Gender inequalities in medicine a pressing issue – The European Sting – Critical News & Insights on European Politics, Economy, Foreign Affairs, Business & Technology
This article was written exclusively for The European Sting by Ms. María Teresa Ferri, a third-year medical student from Ecuador, she works with the local medical student association on the education committee. It is affiliated with the International Federation of Medical Students’ Associations (IFMSA), a cordial partner of The Sting. The opinions expressed in this article belong strictly to the author and do not necessarily reflect IFMSA’s point of view on the subject, nor that of The European Sting.
Try explaining this: “A father and son are in a horrific car accident that kills the father. The son is rushed to the hospital; just as he is about to go under the knife , the surgeon says: “I can’t operate, this boy is my son! (1)
When this experiment was performed on 197 Boston University psychology students and 103 children between the ages of 7 and 17, only 14 and 15% of them, respectively, responded that the mother was the surgeon (1) . Does this stat mean anything to you?
Here’s another, according to a survey by Medscape in the US, UK, Germany, France, Brazil and Mexico; the gender pay gap is around 20-29% (2). Guess which group is underpaid?
All over the world, women constantly face inequalities in their working environment because of their gender. It has been shown that women are judged more harshly when they make ethical errors. This was proven by a quick experiment in which a group of people were asked to judge a hospital administrator who committed an unethical action; it turned out that if the person had a male name, the sentence was 80 days and if the person had a female name, the sentence was 130 days (2). It is also important to mention the fact that the higher the hierarchy of positions, the lower the percentage of women in charge. In 2014, the AAMC reported that 46% of residents were female, while only 21% were faculty and only 16% were deans (3). Another noteworthy aspect is what Dr. Nancy Baxter, a colorectal surgeon in Toronto, recalls. She says women are more likely to receive simple, lower-paying procedures than men, who tend to receive complex procedures that not only earn them more money but also respect (2). She also mentions that women tend to be more patient when dealing with certain cases that require more time; therefore, these cases are often referred to them (2). The problem here is that women are not paid for the overtime because the payment is based on the patient, not the time.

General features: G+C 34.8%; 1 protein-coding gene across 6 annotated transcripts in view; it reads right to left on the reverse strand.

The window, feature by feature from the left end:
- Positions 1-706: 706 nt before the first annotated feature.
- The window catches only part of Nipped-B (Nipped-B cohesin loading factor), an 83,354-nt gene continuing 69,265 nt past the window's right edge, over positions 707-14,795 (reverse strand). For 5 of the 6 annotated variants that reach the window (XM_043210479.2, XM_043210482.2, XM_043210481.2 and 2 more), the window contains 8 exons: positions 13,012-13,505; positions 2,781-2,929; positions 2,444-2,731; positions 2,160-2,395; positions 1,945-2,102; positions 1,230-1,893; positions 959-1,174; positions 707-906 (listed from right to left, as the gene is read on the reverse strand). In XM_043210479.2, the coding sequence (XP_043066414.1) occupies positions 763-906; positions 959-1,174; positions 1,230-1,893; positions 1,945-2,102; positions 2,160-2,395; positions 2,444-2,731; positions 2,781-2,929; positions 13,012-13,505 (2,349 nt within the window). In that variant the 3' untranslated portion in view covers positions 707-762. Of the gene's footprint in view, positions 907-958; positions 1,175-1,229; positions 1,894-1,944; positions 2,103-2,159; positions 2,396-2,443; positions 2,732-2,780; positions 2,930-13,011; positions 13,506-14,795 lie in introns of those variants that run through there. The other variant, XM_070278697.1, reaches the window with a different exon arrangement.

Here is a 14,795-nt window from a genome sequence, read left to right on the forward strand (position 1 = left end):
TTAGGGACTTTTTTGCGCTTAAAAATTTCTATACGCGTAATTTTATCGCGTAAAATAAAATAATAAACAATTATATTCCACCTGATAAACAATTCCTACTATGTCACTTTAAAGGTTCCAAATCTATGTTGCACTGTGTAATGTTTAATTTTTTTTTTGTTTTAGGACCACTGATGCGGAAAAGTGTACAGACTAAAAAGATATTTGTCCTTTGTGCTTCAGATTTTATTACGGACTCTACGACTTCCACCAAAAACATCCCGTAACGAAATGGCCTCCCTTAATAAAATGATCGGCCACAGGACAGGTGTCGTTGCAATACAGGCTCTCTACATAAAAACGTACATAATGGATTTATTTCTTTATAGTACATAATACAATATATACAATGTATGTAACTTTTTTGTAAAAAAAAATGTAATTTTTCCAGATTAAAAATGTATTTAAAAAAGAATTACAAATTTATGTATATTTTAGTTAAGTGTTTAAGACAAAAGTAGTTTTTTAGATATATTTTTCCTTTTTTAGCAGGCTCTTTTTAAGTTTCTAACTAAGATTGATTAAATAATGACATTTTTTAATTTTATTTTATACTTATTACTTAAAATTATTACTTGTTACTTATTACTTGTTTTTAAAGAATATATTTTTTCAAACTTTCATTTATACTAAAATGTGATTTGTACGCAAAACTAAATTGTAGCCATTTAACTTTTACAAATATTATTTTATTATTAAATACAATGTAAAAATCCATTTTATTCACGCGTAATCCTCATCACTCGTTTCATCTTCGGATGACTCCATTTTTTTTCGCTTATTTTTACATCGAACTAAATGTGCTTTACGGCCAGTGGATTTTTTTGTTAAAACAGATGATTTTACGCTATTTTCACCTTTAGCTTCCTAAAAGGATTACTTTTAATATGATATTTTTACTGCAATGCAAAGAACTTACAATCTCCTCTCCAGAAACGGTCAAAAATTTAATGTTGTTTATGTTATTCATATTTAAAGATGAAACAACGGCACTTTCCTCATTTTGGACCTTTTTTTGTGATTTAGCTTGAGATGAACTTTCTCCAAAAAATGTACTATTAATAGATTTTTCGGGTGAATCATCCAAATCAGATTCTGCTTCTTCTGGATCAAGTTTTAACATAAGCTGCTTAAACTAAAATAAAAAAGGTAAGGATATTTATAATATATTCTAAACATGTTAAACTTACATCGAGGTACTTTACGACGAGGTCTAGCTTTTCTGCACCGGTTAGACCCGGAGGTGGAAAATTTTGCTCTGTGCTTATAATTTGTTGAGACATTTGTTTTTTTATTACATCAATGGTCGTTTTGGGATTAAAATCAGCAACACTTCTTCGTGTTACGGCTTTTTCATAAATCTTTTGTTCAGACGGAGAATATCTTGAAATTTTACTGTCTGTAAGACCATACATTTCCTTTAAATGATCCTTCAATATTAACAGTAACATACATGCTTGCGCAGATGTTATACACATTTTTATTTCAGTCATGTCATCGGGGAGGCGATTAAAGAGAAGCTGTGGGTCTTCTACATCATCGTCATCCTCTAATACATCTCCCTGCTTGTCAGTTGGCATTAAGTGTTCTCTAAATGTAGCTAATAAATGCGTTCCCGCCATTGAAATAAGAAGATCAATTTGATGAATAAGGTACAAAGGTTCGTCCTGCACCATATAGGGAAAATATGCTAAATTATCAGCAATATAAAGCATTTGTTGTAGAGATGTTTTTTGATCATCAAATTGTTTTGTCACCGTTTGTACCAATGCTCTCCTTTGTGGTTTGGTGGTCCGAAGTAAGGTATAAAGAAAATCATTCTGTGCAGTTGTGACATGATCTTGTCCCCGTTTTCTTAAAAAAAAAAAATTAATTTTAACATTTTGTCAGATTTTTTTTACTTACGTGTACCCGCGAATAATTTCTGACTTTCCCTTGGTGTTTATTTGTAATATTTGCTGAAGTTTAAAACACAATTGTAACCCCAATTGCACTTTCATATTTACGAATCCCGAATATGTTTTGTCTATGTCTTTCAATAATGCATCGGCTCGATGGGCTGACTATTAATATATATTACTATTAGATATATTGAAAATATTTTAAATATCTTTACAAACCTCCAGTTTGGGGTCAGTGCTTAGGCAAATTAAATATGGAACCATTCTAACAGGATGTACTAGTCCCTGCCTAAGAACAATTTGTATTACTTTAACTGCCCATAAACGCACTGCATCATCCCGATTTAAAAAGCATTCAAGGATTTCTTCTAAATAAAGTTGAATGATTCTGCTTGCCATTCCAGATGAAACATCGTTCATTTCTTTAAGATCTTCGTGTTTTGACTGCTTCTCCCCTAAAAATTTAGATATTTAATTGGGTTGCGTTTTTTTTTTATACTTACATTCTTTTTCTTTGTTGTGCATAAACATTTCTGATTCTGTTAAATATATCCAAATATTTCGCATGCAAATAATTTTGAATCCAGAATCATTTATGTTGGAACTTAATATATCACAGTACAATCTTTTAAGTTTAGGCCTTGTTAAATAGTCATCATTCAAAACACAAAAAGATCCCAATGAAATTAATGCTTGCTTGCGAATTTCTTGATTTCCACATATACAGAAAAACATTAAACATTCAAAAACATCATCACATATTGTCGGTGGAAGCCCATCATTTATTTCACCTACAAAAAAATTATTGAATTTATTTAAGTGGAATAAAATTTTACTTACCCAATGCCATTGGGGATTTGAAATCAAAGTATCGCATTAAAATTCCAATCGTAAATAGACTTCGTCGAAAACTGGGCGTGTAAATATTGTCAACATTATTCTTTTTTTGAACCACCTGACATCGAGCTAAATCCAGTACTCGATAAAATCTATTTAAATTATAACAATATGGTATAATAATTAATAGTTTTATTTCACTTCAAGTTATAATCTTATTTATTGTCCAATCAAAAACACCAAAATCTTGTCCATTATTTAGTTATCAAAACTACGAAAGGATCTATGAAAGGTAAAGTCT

Operation Smile, a nonprofit medical organization that provides safe surgery for children with cleft lip or palate around the world, conducted its first international medical mission with all-female staff. This mission took place in Oujda, Morocco, where around 50 medical volunteers carried out 130 surgeries for children in need. At the end of the mission, interesting conclusions were obtained; 73% of women who could not find a mentor in their country found one in the mission and 100% were inspired to mentor women in their country (4). The simplicity of having a safe work environment where they feel supported and equal has inspired these women to not only continue to grow professionally, but to help other women grow as well.
Do you know when we hope to close the gender wage gap in the United States? In the year 2059 (5). It’s time to change this reality, it’s time for women.
1. Barlow R. BU Research: A riddle reveals the depth of gender bias. [Internet]. Boston University. 2014. Available at: http://www.bu.edu/articles/2014/bu-research-riddle-reveals-the-depth-of-gender-bias/
2. Boesveld S. What explains the gender pay gap in medicine? Flight. 192, CMAJ: Canadian Medical Association journal = journal of the Canadian Medical Association. 2020. p. E19–20.
3. Allen RM. Gender inequality in medicine: too much evidence to ignore. Psychiatric Times. 2017;
4. Munabi DN. Going far together: A future for women in global health. Operation Smile. 2020.
5. Donner F, Goldberg E. In 25 years, the pay gap has narrowed by only 8 cents. The New York Times [Internet]. 2021; Available at: https://www.nytimes.com/2021/03/24/us/equal-pay-day-explainer.html
About the Author
María Teresa Ferri is a third-year medical student from Ecuador, she works with the local medical student association on the education committee. She has been a volunteer with Operation Smile for 9 years and currently represents Ecuador on the student program’s Latin American leadership team. She has participated in two international student leadership conferences (Italy and Paraguay). His long-term aspiration is to be on the medical staff of Operation Smile; and to work with other nonprofit organizations that help those in need. She also wants to continue to grow in the medical field and continue to educate and work on human rights issues as well.